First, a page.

Long term study shows sources of black carbon in the Arctic
An international team of researchers has conducted the most thorough study yet of the sources of black carbon in the Arctic. In their paper published in the journal Science Advances, the group describes their findings and explain why what they found relates to global warming.
While most of the press regarding global warming centers on the release of carbon dioxide into the atmosphere, very little is heard about other man-made activities that are also heating the planet. One such activity is the emission of soot. It comes from factory chimneys, particularly those that burn coal, burning gasoline in car engines, burning fields as part of agricultural efforts, and from other activities that involve burning some type of material.
Because of inefficiencies, some bits of carbon, in the form of soot, make their way into the atmosphere. They do not stay there nearly as long as carbon dioxide does—the problem occurs when they come back down. When it lands on ice in the Arctic, it turns the ice from white to black. Blackened ice absorbs heat, white ice reflects it. Thus, the carbon-covered ice tends to have more surface melting than normal, and there is much less reflection of heat back into the atmosphere. Both contribute to the rapidity of global warming happening in the Arctic compared to other parts of the world.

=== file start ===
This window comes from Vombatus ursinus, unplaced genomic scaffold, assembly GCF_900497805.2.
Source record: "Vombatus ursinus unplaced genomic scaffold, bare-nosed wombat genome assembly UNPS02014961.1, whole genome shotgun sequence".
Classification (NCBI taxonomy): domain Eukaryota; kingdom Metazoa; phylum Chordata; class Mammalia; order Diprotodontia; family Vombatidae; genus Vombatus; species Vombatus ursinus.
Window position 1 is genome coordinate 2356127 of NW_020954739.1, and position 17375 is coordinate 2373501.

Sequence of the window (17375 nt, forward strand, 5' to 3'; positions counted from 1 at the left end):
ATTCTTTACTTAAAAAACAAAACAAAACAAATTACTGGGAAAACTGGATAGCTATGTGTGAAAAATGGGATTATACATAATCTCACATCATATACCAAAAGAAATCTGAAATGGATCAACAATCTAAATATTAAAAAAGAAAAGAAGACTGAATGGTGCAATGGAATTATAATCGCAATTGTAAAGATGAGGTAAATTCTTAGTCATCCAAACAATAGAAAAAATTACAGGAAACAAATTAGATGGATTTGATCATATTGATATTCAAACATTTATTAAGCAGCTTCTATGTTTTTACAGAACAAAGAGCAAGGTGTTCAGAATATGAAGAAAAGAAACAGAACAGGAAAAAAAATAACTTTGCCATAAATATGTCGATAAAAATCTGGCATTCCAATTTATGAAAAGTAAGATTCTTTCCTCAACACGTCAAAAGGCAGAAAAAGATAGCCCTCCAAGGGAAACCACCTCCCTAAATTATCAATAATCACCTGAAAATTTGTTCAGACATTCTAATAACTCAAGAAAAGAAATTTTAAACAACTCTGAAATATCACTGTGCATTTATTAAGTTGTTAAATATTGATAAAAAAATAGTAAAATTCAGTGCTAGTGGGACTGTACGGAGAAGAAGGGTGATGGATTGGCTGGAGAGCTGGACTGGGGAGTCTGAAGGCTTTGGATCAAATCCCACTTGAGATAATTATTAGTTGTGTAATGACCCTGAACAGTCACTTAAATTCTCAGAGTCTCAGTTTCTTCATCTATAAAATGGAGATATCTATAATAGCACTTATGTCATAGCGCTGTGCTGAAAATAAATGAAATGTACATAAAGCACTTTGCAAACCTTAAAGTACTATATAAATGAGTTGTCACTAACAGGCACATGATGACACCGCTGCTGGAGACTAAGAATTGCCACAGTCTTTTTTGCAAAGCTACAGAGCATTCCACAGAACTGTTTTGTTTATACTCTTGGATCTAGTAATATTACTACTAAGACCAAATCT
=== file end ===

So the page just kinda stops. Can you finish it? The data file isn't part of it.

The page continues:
In recent years, several research efforts have explored the impact of black carbon in the Arctic and sought to ascertain its sources. The researchers with this new effort claim most prior studies have produced unreliable results due to what they describe as "a lack of observational restraints" and less-than-clear emission inventories. To address such problems, the team undertook a five-year study of black carbon in the Arctic, which involved collecting samples from multiple sites and subjecting each to chemical analysis to determine which kind of source it came from.
The team reports that the majority of black carbon in the Arctic (approximately 70 percent) comes from burning fossil fuels, not croplands (or wildfires) as some have suggested. But they also found that the ratios vary by season—during the winter, much more fossil fuel is burned to keep buildings warm. In contrast, most of the crop burning and other types of fires occur in the warmer months.
More information: P. Winiger et al. Source apportionment of circum-Arctic atmospheric black carbon from isotopes and modeling, Science Advances (2019). DOI: 10.1126/sciadv.aau8052
Journal information: Science Advances
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